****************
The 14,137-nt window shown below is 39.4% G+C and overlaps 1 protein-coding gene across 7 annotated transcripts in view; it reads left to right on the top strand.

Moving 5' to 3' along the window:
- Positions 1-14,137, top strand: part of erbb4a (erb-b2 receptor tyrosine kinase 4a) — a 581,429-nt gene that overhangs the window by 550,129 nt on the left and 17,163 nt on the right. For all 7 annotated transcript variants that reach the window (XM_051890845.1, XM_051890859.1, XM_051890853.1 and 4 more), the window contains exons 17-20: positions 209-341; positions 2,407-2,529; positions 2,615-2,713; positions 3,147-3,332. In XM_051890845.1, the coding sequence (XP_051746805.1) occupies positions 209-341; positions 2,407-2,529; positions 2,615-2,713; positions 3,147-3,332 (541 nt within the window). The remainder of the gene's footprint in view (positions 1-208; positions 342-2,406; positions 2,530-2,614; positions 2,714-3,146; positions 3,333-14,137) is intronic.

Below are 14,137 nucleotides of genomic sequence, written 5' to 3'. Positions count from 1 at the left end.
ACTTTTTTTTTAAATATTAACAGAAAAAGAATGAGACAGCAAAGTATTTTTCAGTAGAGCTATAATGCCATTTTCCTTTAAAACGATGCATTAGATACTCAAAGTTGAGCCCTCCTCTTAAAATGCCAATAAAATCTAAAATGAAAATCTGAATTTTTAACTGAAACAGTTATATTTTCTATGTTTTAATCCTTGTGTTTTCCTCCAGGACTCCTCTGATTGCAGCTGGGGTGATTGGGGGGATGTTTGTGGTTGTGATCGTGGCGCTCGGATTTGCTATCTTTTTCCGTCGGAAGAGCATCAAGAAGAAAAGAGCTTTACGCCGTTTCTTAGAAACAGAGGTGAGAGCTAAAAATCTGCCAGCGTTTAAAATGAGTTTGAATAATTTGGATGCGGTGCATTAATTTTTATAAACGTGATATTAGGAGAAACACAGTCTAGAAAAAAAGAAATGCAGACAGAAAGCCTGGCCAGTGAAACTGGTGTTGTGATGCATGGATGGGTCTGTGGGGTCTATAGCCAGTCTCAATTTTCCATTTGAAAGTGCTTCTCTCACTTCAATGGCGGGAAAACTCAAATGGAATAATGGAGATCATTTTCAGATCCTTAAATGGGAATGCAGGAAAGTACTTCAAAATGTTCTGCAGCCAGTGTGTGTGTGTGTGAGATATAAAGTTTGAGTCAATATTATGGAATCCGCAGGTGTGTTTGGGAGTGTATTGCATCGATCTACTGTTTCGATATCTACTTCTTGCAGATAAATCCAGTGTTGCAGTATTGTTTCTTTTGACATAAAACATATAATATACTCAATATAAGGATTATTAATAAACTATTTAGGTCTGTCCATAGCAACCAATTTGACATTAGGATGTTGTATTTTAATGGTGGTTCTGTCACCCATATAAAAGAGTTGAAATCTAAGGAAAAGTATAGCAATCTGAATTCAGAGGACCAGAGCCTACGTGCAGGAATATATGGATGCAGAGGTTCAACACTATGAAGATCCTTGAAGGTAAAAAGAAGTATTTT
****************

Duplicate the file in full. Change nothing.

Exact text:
The 14,137-nt window shown below is 39.4% G+C and overlaps 1 protein-coding gene across 7 annotated transcripts in view; it reads left to right on the top strand.

Moving 5' to 3' along the window:
- Positions 1-14,137, top strand: part of erbb4a (erb-b2 receptor tyrosine kinase 4a) — a 581,429-nt gene that overhangs the window by 550,129 nt on the left and 17,163 nt on the right. For all 7 annotated transcript variants that reach the window (XM_051890845.1, XM_051890859.1, XM_051890853.1 and 4 more), the window contains exons 17-20: positions 209-341; positions 2,407-2,529; positions 2,615-2,713; positions 3,147-3,332. In XM_051890845.1, the coding sequence (XP_051746805.1) occupies positions 209-341; positions 2,407-2,529; positions 2,615-2,713; positions 3,147-3,332 (541 nt within the window). The remainder of the gene's footprint in view (positions 1-208; positions 342-2,406; positions 2,530-2,614; positions 2,714-3,146; positions 3,333-14,137) is intronic.

Below are 14,137 nucleotides of genomic sequence, written 5' to 3'. Positions count from 1 at the left end.
ACTTTTTTTTTAAATATTAACAGAAAAAGAATGAGACAGCAAAGTATTTTTCAGTAGAGCTATAATGCCATTTTCCTTTAAAACGATGCATTAGATACTCAAAGTTGAGCCCTCCTCTTAAAATGCCAATAAAATCTAAAATGAAAATCTGAATTTTTAACTGAAACAGTTATATTTTCTATGTTTTAATCCTTGTGTTTTCCTCCAGGACTCCTCTGATTGCAGCTGGGGTGATTGGGGGGATGTTTGTGGTTGTGATCGTGGCGCTCGGATTTGCTATCTTTTTCCGTCGGAAGAGCATCAAGAAGAAAAGAGCTTTACGCCGTTTCTTAGAAACAGAGGTGAGAGCTAAAAATCTGCCAGCGTTTAAAATGAGTTTGAATAATTTGGATGCGGTGCATTAATTTTTATAAACGTGATATTAGGAGAAACACAGTCTAGAAAAAAAGAAATGCAGACAGAAAGCCTGGCCAGTGAAACTGGTGTTGTGATGCATGGATGGGTCTGTGGGGTCTATAGCCAGTCTCAATTTTCCATTTGAAAGTGCTTCTCTCACTTCAATGGCGGGAAAACTCAAATGGAATAATGGAGATCATTTTCAGATCCTTAAATGGGAATGCAGGAAAGTACTTCAAAATGTTCTGCAGCCAGTGTGTGTGTGTGTGAGATATAAAGTTTGAGTCAATATTATGGAATCCGCAGGTGTGTTTGGGAGTGTATTGCATCGATCTACTGTTTCGATATCTACTTCTTGCAGATAAATCCAGTGTTGCAGTATTGTTTCTTTTGACATAAAACATATAATATACTCAATATAAGGATTATTAATAAACTATTTAGGTCTGTCCATAGCAACCAATTTGACATTAGGATGTTGTATTTTAATGGTGGTTCTGTCACCCATATAAAAGAGTTGAAATCTAAGGAAAAGTATAGCAATCTGAATTCAGAGGACCAGAGCCTACGTGCAGGAATATATGGATGCAGAGGTTCAACACTATGAAGATCCTTGAAGGTAAAAAGAAGTATTTT